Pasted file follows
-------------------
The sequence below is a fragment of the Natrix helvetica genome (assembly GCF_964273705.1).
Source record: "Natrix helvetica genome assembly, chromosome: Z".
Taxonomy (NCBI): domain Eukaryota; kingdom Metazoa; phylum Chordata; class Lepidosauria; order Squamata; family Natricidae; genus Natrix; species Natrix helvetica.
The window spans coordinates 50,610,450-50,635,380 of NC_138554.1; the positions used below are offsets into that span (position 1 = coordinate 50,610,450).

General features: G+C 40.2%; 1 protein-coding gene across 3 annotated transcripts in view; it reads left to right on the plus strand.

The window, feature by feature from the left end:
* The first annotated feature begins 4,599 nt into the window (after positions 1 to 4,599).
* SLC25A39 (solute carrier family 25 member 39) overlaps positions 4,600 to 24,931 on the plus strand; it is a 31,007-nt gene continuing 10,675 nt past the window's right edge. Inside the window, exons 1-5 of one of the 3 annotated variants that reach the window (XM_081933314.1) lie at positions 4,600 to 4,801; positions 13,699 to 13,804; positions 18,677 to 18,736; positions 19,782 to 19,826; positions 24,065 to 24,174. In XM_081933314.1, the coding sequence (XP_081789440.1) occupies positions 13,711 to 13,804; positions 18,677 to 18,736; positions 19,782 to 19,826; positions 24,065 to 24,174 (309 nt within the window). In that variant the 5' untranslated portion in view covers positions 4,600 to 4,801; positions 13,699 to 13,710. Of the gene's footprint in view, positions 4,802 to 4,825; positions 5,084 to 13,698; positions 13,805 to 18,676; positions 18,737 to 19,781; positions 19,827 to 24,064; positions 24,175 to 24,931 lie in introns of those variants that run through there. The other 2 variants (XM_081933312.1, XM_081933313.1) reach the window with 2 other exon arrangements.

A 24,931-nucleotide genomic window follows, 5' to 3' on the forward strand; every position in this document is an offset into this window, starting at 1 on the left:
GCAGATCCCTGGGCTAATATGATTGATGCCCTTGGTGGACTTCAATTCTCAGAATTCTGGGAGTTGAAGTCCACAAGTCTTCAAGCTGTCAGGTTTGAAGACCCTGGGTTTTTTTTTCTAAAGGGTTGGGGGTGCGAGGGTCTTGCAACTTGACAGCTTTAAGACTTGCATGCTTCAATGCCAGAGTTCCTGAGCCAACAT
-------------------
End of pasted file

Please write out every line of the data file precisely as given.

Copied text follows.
The sequence below is a fragment of the Natrix helvetica genome (assembly GCF_964273705.1).
Source record: "Natrix helvetica genome assembly, chromosome: Z".
Taxonomy (NCBI): domain Eukaryota; kingdom Metazoa; phylum Chordata; class Lepidosauria; order Squamata; family Natricidae; genus Natrix; species Natrix helvetica.
The window spans coordinates 50,610,450-50,635,380 of NC_138554.1; the positions used below are offsets into that span (position 1 = coordinate 50,610,450).

General features: G+C 40.2%; 1 protein-coding gene across 3 annotated transcripts in view; it reads left to right on the plus strand.

The window, feature by feature from the left end:
* The first annotated feature begins 4,599 nt into the window (after positions 1 to 4,599).
* SLC25A39 (solute carrier family 25 member 39) overlaps positions 4,600 to 24,931 on the plus strand; it is a 31,007-nt gene continuing 10,675 nt past the window's right edge. Inside the window, exons 1-5 of one of the 3 annotated variants that reach the window (XM_081933314.1) lie at positions 4,600 to 4,801; positions 13,699 to 13,804; positions 18,677 to 18,736; positions 19,782 to 19,826; positions 24,065 to 24,174. In XM_081933314.1, the coding sequence (XP_081789440.1) occupies positions 13,711 to 13,804; positions 18,677 to 18,736; positions 19,782 to 19,826; positions 24,065 to 24,174 (309 nt within the window). In that variant the 5' untranslated portion in view covers positions 4,600 to 4,801; positions 13,699 to 13,710. Of the gene's footprint in view, positions 4,802 to 4,825; positions 5,084 to 13,698; positions 13,805 to 18,676; positions 18,737 to 19,781; positions 19,827 to 24,064; positions 24,175 to 24,931 lie in introns of those variants that run through there. The other 2 variants (XM_081933312.1, XM_081933313.1) reach the window with 2 other exon arrangements.

A 24,931-nucleotide genomic window follows, 5' to 3' on the forward strand; every position in this document is an offset into this window, starting at 1 on the left:
GCAGATCCCTGGGCTAATATGATTGATGCCCTTGGTGGACTTCAATTCTCAGAATTCTGGGAGTTGAAGTCCACAAGTCTTCAAGCTGTCAGGTTTGAAGACCCTGGGTTTTTTTTTCTAAAGGGTTGGGGGTGCGAGGGTCTTGCAACTTGACAGCTTTAAGACTTGCATGCTTCAATGCCAGAGTTCCTGAGCCAACAT